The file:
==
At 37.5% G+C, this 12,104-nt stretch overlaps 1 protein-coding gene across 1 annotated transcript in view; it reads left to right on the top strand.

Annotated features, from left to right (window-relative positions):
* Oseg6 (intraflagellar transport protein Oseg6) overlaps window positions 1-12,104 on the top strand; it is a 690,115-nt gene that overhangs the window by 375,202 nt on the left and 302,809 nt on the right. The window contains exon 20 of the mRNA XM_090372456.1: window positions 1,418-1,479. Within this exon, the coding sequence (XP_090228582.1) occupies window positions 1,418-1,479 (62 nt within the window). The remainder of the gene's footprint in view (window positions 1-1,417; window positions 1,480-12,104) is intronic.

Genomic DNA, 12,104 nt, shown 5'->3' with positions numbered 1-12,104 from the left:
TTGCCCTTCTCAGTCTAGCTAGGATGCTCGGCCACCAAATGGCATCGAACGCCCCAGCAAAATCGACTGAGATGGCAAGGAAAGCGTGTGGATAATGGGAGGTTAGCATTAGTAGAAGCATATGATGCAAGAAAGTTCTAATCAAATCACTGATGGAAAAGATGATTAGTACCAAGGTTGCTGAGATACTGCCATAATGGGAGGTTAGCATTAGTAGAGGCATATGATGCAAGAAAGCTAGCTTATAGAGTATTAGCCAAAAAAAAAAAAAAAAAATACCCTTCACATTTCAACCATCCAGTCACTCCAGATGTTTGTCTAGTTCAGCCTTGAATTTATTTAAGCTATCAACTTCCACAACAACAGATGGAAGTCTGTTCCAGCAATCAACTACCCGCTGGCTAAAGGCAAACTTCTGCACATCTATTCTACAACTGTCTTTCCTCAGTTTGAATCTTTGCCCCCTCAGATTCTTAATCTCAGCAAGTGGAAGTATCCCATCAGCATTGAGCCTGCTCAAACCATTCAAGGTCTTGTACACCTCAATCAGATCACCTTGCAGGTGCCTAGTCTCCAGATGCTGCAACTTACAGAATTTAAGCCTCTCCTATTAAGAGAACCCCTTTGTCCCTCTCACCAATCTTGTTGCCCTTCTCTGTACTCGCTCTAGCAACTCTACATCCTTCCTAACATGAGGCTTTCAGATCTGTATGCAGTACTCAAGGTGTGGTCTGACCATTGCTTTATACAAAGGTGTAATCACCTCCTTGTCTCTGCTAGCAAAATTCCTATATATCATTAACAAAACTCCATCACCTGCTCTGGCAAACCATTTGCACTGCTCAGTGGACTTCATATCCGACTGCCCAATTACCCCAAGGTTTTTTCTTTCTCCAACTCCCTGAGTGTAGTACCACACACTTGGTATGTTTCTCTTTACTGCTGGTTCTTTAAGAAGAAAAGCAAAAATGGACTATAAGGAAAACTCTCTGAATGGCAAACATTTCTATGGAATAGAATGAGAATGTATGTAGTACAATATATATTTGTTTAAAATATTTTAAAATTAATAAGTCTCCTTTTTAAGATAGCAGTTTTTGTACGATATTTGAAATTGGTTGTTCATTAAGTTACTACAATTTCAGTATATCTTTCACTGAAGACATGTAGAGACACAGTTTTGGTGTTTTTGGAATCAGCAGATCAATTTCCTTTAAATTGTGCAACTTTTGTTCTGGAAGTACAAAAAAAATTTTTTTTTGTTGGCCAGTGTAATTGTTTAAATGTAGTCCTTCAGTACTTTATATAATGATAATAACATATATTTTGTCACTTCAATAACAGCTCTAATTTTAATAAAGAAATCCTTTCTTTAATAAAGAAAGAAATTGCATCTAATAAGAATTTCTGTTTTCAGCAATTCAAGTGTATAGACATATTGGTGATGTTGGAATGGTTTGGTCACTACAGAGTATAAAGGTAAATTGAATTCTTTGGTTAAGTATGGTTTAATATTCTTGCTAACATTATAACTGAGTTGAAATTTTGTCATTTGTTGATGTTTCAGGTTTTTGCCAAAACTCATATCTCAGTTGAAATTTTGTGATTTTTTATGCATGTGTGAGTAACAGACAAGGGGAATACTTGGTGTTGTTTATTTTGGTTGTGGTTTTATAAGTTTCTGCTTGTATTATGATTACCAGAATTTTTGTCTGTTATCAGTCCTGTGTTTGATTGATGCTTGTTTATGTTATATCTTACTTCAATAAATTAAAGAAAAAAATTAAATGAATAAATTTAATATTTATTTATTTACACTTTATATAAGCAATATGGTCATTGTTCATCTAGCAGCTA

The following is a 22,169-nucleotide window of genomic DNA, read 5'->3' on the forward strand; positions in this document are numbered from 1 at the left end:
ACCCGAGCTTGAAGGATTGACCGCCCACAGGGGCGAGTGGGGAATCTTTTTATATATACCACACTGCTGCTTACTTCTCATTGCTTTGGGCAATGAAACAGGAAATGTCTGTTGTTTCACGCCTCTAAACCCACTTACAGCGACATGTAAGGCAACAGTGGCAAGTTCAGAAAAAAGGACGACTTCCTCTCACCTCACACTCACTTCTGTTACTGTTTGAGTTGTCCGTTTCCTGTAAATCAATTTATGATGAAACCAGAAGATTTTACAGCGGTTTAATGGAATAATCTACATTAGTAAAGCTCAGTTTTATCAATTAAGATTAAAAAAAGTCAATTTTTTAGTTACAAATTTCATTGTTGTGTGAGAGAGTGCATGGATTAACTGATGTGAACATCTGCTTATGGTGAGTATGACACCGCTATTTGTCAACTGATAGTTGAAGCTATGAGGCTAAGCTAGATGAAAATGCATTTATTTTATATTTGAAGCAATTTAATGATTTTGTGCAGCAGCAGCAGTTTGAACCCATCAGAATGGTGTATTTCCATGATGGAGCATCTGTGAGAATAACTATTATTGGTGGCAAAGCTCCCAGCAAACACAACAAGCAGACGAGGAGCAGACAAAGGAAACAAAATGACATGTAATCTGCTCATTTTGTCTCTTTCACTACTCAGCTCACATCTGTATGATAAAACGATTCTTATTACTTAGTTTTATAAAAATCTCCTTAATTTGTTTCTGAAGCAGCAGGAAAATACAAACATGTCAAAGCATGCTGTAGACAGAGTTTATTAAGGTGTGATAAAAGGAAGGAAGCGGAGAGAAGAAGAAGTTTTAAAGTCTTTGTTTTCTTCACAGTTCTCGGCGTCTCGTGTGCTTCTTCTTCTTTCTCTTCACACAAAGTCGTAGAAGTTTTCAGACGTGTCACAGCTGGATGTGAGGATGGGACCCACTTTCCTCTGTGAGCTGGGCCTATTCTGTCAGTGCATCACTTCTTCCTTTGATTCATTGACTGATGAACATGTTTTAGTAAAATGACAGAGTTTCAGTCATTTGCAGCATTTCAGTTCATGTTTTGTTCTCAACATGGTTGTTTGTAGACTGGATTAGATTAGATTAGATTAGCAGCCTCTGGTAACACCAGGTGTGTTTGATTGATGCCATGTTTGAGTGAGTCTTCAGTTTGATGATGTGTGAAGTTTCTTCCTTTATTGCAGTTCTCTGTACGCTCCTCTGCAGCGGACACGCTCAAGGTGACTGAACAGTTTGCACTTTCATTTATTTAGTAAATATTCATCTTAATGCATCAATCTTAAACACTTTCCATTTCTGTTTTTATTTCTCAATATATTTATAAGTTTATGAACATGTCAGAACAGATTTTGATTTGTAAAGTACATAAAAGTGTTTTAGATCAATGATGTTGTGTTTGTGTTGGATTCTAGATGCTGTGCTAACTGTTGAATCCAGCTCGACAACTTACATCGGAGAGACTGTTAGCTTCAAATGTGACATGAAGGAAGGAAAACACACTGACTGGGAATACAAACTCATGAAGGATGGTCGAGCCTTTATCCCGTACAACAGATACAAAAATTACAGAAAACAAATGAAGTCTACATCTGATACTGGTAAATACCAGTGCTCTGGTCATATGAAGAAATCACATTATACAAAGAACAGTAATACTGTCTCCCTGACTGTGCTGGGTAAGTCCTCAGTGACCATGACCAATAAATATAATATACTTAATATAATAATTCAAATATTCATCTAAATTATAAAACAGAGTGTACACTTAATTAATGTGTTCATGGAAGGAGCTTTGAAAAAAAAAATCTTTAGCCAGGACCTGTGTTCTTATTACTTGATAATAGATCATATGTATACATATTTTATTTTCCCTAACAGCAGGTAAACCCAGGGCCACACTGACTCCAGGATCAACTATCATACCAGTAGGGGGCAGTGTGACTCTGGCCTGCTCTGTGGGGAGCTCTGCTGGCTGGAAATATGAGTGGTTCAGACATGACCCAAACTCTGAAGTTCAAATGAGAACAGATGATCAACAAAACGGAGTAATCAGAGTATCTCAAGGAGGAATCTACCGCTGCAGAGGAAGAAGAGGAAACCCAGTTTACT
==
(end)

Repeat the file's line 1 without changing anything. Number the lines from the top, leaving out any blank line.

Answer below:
At 37.5% G+C, this 12,104-nt stretch overlaps 1 protein-coding gene across 1 annotated transcript in view; it reads left to right on the top strand.